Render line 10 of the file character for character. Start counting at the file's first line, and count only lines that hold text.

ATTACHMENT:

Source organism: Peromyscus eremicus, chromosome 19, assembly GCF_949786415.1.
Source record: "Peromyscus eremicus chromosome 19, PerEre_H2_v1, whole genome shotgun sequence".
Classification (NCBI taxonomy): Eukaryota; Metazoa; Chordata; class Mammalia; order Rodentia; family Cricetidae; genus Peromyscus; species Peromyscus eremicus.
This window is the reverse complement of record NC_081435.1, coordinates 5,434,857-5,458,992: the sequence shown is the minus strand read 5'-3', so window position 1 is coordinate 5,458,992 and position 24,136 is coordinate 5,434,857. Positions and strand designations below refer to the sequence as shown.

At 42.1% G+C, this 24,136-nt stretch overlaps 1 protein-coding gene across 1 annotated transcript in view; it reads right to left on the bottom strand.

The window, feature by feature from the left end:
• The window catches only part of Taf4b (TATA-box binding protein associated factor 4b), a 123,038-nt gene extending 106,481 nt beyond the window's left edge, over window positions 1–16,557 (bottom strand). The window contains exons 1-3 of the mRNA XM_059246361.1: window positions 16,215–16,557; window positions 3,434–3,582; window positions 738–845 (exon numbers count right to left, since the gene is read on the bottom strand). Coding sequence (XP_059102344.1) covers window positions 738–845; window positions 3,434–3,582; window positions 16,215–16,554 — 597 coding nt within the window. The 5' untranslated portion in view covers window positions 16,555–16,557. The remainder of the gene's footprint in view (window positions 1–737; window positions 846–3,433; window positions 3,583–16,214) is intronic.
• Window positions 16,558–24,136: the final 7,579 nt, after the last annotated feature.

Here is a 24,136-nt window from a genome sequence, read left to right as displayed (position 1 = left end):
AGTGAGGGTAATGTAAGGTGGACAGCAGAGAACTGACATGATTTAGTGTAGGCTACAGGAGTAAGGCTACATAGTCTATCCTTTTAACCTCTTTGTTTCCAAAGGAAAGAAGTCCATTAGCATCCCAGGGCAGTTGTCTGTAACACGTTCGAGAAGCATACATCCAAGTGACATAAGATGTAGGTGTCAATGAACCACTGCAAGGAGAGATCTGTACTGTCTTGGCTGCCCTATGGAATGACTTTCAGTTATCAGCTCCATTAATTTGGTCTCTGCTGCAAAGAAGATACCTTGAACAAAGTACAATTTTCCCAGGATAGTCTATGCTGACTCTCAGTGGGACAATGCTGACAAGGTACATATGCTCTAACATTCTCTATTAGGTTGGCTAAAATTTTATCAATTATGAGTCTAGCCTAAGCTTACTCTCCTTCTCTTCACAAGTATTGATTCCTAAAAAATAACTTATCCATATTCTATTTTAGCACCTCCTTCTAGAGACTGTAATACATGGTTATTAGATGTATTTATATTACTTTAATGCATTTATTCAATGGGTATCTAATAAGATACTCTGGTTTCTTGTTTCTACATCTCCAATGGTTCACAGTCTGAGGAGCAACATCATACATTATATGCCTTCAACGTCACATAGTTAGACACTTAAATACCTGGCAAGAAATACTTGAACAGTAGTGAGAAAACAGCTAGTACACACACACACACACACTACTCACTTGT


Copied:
AGTGAGGGTAATGTAAGGTGGACAGCAGAGAACTGACATGATTTAGTGTAGGCTACAGGAGTAAGGCTACATAGTCTATCCTTTTAACCTCTTTGTTTCCAAAGGAAAGAAGTCCATTAGCATCCCAGGGCAGTTGTCTGTAACACGTTCGAGAAGCATACATCCAAGTGACATAAGATGTAGGTGTCAATGAACCACTGCAAGGAGAGATCTGTACTGTCTTGGCTGCCCTATGGAATGACTTTCAGTTATCAGCTCCATTAATTTGGTCTCTGCTGCAAAGAAGATACCTTGAACAAAGTACAATTTTCCCAGGATAGTCTATGCTGACTCTCAGTGGGACAATGCTGACAAGGTACATATGCTCTAACATTCTCTATTAGGTTGGCTAAAATTTTATCAATTATGAGTCTAGCCTAAGCTTACTCTCCTTCTCTTCACAAGTATTGATTCCTAAAAAATAACTTATCCATATTCTATTTTAGCACCTCCTTCTAGAGACTGTAATACATGGTTATTAGATGTATTTATATTACTTTAATGCATTTATTCAATGGGTATCTAATAAGATACTCTGGTTTCTTGTTTCTACATCTCCAATGGTTCACAGTCTGAGGAGCAACATCATACATTATATGCCTTCAACGTCACATAGTTAGACACTTAAATACCTGGCAAGAAATACTTGAACAGTAGTGAGAAAACAGCTAGTACACACACACACACACACTACTCACTTGT